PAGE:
Amethyst, so much more...

Amethyst, so much more...
...than February's birthstone. Originally known as the Royal Stone, thanks to its majestic colour that symoblises power, only royalty were allowed to ...

Originally known as the Royal Stone, thanks to its majestic colour that symoblises power, only royalty were allowed to wear the stone. This would explain why amethyst is found in royal collections all over the world from ancient Egypt to the British Crown Jewels. Amethyst is used abundantly in jewellery from almost every era but perhaps most dramatically in the Art Deco epoch by jewellers who valued it for its size, vibrant colour and ability to be cut into large geometric shapes to suit their bold, brave new minimalist designs.

Amethyst is probably the most well known and easily identifiable purple gemstone. In the ancient past they were held in equal regard to diamonds and the ‘big three’ coloured gemstones (ruby, sapphire and emerald) and were at one time the reserve of royalty. Surprisingly amethyst is actually made of the very common quartz crystal. Distinct from other quartz varieties, amethyst has a unique lavender to dark purple colouration and its hue is determined by imperfections in the crystal lattice created by irradiation in combination with trace elements and iron.

The discovery of large amethyst deposits in Brazil in the twentieth century resulted in a sharp fall in price. In contrast to diamonds, whose price was controlled or even manipulated by De Beers when supply rapidly increased, no tight control on the supply side of amethyst was ever effectively administered to maintain its price.

In addition to jewellery, amethyst has been used in vases and many ornamental pieces of great aesthetic value and it is one of the most versatile of all gemstones. As with all coloured gemstones, colour is ‘king.’ When buying it is important to check for zoning (or uneven colour saturation), which can devalue a stone and lessen its appeal. When amethyst is cut for jewellery it is usually eye-clean, containing no inclusions that are visible to the human eye.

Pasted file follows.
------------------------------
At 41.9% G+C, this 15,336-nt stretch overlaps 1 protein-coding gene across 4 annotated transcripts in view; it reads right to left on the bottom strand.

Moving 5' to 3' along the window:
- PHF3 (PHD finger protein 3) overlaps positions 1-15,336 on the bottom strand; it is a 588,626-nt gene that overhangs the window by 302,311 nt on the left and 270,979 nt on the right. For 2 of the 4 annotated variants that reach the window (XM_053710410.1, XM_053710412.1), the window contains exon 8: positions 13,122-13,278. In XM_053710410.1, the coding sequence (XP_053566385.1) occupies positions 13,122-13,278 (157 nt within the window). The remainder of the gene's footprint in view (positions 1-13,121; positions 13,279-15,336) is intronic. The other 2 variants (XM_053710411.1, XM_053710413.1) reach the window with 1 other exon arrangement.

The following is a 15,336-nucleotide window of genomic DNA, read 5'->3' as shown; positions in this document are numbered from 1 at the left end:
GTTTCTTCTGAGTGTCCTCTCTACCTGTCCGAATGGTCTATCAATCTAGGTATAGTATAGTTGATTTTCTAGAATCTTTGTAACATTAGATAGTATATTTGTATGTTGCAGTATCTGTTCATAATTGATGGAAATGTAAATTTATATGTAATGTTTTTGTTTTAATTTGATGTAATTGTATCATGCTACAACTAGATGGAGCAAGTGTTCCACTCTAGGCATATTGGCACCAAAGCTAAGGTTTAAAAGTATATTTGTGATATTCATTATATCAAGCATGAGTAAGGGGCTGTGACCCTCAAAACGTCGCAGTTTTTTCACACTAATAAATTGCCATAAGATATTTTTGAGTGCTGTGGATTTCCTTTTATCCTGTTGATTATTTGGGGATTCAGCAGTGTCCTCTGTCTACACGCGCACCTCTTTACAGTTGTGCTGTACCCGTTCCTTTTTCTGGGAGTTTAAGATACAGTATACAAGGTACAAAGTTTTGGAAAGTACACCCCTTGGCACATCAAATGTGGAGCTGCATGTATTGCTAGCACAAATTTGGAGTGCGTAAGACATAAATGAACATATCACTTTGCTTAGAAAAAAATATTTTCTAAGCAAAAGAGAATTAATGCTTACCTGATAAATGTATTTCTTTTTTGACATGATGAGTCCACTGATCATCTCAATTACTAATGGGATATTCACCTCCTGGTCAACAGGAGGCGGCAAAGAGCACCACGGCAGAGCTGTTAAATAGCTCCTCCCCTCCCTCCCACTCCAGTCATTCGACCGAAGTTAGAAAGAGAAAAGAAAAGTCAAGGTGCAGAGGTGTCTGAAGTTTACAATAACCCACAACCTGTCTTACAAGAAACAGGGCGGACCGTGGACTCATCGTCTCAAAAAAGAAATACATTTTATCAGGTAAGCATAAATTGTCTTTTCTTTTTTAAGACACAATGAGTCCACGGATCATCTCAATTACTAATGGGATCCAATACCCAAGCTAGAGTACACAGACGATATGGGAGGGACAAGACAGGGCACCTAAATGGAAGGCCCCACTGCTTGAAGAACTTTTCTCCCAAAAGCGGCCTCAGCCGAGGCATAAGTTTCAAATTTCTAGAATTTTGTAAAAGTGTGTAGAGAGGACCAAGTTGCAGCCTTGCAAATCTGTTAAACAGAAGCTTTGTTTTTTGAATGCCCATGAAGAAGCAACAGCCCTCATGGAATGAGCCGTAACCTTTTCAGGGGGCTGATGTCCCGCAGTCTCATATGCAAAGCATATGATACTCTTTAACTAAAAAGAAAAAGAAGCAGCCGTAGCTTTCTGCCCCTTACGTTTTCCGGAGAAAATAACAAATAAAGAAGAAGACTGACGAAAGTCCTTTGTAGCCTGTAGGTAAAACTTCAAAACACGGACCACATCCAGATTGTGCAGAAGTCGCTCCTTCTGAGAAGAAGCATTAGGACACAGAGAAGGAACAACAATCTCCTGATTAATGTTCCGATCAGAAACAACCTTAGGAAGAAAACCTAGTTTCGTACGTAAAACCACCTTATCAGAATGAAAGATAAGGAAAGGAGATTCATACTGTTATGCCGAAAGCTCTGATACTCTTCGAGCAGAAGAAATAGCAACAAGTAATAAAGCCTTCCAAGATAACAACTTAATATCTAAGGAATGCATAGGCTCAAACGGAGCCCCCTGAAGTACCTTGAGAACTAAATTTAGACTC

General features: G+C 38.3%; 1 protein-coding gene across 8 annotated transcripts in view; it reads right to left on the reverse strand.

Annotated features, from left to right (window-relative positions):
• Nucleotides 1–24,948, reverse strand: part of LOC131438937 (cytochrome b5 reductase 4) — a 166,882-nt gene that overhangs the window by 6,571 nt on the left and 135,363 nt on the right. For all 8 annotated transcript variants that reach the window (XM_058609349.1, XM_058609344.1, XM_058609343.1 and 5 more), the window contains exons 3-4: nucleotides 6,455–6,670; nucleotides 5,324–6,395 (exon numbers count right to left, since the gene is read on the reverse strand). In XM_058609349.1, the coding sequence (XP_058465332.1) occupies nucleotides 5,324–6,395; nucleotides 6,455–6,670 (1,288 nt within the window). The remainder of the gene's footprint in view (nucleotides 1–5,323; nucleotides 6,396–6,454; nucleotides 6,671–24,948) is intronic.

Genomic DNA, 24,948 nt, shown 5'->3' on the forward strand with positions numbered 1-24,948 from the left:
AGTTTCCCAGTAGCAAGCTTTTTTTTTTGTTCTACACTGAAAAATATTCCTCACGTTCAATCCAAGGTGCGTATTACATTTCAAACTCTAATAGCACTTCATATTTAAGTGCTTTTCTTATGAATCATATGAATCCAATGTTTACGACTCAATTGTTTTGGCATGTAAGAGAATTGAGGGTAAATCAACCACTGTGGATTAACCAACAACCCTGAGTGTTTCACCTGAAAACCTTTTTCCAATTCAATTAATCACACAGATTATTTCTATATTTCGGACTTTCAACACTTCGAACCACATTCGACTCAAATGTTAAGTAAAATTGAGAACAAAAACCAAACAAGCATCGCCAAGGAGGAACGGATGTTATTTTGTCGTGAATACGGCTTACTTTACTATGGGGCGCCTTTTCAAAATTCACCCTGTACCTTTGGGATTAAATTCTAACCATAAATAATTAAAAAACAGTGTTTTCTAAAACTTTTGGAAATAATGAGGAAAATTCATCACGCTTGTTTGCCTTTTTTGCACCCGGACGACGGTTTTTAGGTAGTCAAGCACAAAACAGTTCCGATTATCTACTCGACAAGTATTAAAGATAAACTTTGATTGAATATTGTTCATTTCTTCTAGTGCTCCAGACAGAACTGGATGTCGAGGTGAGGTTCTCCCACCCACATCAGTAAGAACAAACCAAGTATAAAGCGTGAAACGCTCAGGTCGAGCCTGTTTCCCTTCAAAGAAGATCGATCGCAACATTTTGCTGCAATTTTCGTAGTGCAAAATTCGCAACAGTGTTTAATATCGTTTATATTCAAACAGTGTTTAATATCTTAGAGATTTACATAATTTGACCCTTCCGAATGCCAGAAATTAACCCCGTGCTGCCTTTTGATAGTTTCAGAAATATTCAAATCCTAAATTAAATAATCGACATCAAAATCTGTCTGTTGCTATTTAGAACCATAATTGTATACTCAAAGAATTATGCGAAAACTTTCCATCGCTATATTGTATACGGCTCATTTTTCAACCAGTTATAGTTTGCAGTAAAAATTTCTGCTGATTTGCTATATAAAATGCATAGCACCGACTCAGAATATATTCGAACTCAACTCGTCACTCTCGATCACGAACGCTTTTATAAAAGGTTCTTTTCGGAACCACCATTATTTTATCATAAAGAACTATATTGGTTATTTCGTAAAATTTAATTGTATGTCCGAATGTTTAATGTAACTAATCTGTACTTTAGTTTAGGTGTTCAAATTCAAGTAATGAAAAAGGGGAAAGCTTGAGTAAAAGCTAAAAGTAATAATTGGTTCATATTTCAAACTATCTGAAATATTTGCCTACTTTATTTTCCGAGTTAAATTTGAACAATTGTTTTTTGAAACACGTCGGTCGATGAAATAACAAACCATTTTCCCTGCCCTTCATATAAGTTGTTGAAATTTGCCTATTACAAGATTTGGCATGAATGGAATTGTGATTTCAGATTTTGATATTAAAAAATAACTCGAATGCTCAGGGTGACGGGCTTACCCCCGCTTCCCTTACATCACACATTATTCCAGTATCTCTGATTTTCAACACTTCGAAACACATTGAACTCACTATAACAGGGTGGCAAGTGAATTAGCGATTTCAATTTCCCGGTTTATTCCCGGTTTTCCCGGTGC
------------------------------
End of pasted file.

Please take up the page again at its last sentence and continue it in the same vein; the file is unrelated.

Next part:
Amethyst can be found in an array of carat sizes and in contrast to many precious stones their price per carat does not increase exponentially with carat size. Heat treatment with amethyst is extremely common and it is one of the main ways to enhance the colour and clarity of a stone. It can in fact completely change the colour of an amethyst altogether; such is the case when green examples are turned into Royal Purple with the application of heat.

Looking after and caring for amethyst is a relatively simple proposition. It is, however, worth remembering that at 7 on the (7-10) Moh’s hardness scale, amethyst is not as hard as diamond or sapphire and as a consequence it is slightly easier to damage. It is not recommended to use any kind of chemical agent or detergent on the stone, as this can cause irreparable damage to the structure of the crystal. Simply clean with warm soapy water occasionally and regularly remove any grease or dirt that may build up with a soft cotton cloth.

The name Amethyst is derived from the Greek word ametusthos, meaning “not intoxicated”. Amethyst was also reputed to control evil thoughts, increase intelligence and render men shrewd in business matters. For travelers, it was worn as a protection from treachery and surprise attacks. Like other royal stones, it protected its wearer from disease and infection.

Amethyst is the birthstone for February and the gem for the 6th and 17th wedding anniversaries.

How to Find out More About Amethyst:

The GIA encyclopedia is an excellent resource if you want to do a deep dive on amethyst.   Or try London De Fine Jewellery’s guide to buying amethyst. 

Pantone’s Ultra Violet tips amethyst to be gemstone of 2018.  Read more in the Jewellery Editor.